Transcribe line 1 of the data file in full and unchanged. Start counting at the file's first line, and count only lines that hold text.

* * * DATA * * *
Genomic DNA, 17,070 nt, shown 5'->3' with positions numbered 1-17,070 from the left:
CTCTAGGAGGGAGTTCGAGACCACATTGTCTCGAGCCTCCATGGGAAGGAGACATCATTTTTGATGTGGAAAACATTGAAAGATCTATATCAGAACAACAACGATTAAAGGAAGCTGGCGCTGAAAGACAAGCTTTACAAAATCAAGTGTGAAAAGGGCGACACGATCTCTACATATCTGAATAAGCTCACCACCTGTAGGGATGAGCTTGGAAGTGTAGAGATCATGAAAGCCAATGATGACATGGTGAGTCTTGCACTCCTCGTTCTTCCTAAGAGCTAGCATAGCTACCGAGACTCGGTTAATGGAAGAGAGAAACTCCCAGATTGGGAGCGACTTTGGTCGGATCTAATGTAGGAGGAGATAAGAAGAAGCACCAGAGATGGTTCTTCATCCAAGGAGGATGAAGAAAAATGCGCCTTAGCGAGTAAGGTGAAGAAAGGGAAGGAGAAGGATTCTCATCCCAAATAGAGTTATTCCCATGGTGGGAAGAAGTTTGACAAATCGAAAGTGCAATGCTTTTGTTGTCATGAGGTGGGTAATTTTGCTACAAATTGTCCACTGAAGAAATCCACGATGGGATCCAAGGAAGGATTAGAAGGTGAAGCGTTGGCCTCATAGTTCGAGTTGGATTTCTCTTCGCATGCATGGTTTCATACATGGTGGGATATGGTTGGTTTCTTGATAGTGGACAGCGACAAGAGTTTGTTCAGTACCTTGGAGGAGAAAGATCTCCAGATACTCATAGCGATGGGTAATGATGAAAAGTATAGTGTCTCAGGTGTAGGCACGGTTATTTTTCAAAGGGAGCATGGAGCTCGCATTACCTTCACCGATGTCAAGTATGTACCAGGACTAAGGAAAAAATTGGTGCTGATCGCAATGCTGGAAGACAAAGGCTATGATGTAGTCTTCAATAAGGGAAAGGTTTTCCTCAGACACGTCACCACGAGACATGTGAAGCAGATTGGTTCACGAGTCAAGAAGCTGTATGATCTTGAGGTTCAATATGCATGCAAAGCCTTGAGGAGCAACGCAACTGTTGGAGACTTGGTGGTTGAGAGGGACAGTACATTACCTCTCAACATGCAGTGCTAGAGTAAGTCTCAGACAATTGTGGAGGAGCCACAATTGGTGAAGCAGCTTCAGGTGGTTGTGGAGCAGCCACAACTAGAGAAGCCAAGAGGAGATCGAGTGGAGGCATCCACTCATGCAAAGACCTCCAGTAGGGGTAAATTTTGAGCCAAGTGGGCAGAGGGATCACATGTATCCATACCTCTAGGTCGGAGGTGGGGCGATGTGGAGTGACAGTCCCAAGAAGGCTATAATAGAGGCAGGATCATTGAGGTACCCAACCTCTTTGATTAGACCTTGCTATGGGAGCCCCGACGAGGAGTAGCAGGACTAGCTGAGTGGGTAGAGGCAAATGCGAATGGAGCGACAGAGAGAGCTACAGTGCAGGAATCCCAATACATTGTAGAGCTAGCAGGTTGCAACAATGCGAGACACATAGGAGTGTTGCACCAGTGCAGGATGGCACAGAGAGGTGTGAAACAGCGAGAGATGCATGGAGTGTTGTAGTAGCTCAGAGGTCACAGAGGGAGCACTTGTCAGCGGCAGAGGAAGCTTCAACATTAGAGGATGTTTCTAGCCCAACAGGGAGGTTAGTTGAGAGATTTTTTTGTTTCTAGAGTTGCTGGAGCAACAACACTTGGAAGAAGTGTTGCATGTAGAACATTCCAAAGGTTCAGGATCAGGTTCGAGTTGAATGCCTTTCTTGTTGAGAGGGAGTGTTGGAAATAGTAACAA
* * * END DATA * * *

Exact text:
Genomic DNA, 17,070 nt, shown 5'->3' with positions numbered 1-17,070 from the left: